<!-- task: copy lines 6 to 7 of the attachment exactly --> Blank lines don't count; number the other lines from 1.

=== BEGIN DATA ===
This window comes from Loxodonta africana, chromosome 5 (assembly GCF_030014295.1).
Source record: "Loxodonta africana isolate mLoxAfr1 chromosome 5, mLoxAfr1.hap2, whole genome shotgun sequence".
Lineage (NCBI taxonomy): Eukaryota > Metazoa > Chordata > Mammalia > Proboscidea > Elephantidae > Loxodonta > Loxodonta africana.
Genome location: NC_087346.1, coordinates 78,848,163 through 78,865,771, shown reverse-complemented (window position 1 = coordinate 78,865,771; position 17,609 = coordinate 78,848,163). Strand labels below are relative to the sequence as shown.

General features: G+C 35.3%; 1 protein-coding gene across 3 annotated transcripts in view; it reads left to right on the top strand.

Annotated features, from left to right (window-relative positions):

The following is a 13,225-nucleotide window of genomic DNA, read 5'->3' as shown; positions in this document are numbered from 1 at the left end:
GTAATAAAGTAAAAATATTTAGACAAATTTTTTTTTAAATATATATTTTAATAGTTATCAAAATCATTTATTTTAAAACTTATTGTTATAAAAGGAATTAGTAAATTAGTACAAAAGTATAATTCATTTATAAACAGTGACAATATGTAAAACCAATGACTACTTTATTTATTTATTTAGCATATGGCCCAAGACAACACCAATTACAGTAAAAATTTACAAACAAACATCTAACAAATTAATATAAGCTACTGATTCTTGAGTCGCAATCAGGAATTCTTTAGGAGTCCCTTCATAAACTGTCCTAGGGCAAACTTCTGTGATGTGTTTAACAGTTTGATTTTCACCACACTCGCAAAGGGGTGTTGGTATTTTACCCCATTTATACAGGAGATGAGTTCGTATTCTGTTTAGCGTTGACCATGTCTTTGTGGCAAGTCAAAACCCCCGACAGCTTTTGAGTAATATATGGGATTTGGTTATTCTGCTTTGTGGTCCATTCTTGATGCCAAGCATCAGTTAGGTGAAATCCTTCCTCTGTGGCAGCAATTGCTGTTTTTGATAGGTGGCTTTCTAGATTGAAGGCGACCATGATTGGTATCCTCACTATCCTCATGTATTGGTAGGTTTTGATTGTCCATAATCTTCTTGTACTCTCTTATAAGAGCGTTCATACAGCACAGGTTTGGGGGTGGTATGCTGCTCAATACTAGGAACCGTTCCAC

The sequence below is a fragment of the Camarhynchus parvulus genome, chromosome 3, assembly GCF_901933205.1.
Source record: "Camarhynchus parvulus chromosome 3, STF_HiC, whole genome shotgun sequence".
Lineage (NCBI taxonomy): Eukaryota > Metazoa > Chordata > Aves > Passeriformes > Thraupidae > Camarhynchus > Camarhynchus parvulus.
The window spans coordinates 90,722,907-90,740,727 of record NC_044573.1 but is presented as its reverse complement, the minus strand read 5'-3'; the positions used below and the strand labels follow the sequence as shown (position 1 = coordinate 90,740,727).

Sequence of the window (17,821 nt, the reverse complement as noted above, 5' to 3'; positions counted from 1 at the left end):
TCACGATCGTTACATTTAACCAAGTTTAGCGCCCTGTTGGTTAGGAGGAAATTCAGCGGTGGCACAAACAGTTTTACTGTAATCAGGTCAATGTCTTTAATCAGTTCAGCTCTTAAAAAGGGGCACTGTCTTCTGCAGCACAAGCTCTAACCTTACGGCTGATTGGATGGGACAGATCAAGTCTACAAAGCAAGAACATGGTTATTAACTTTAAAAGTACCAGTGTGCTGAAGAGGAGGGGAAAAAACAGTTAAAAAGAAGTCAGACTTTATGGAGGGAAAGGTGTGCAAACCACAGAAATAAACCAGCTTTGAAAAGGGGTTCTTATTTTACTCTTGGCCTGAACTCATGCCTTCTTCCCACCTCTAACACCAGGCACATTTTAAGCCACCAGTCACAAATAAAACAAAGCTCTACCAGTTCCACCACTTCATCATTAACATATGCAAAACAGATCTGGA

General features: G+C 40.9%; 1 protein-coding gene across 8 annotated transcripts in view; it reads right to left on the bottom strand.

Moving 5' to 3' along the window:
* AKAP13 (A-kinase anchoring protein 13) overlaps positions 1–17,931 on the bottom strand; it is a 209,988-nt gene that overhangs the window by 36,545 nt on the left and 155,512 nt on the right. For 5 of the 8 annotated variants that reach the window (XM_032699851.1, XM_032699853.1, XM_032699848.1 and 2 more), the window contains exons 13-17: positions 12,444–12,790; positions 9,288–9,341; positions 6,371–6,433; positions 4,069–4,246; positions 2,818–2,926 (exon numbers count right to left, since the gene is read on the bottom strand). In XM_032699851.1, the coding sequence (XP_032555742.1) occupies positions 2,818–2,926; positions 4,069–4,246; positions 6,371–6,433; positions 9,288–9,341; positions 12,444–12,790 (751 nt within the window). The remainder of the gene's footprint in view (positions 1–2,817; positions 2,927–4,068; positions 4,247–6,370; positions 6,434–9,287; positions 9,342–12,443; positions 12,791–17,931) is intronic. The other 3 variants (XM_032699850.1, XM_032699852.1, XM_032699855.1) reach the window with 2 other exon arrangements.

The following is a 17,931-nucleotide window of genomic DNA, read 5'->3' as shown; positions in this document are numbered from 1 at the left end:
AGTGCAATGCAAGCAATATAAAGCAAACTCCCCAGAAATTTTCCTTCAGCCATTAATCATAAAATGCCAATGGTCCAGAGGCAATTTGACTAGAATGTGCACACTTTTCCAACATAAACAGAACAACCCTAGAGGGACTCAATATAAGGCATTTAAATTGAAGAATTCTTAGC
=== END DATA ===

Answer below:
Annotated features, from left to right (window-relative positions):

The following is a 13,225-nucleotide window of genomic DNA, read 5'->3' as shown; positions in this document are numbered from 1 at the left end: